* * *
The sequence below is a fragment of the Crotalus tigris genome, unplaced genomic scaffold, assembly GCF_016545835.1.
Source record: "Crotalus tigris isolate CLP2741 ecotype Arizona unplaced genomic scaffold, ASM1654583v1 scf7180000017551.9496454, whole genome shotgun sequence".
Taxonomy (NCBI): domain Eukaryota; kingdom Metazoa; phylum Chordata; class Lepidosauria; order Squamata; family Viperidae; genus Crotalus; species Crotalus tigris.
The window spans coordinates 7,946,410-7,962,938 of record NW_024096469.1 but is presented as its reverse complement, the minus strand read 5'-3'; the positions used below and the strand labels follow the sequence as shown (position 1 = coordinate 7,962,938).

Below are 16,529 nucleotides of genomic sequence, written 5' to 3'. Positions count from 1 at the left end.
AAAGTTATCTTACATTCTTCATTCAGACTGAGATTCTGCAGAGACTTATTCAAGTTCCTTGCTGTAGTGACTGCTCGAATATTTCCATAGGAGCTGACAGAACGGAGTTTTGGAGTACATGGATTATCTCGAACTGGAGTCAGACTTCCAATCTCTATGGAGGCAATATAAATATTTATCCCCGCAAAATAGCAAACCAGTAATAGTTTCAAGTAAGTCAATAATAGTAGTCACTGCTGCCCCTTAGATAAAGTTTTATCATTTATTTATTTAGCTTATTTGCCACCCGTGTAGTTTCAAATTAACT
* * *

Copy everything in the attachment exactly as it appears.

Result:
The sequence below is a fragment of the Crotalus tigris genome, unplaced genomic scaffold, assembly GCF_016545835.1.
Source record: "Crotalus tigris isolate CLP2741 ecotype Arizona unplaced genomic scaffold, ASM1654583v1 scf7180000017551.9496454, whole genome shotgun sequence".
Taxonomy (NCBI): domain Eukaryota; kingdom Metazoa; phylum Chordata; class Lepidosauria; order Squamata; family Viperidae; genus Crotalus; species Crotalus tigris.
The window spans coordinates 7,946,410-7,962,938 of record NW_024096469.1 but is presented as its reverse complement, the minus strand read 5'-3'; the positions used below and the strand labels follow the sequence as shown (position 1 = coordinate 7,962,938).

Below are 16,529 nucleotides of genomic sequence, written 5' to 3'. Positions count from 1 at the left end.
AAAGTTATCTTACATTCTTCATTCAGACTGAGATTCTGCAGAGACTTATTCAAGTTCCTTGCTGTAGTGACTGCTCGAATATTTCCATAGGAGCTGACAGAACGGAGTTTTGGAGTACATGGATTATCTCGAACTGGAGTCAGACTTCCAATCTCTATGGAGGCAATATAAATATTTATCCCCGCAAAATAGCAAACCAGTAATAGTTTCAAGTAAGTCAATAATAGTAGTCACTGCTGCCCCTTAGATAAAGTTTTATCATTTATTTATTTAGCTTATTTGCCACCCGTGTAGTTTCAAATTAACT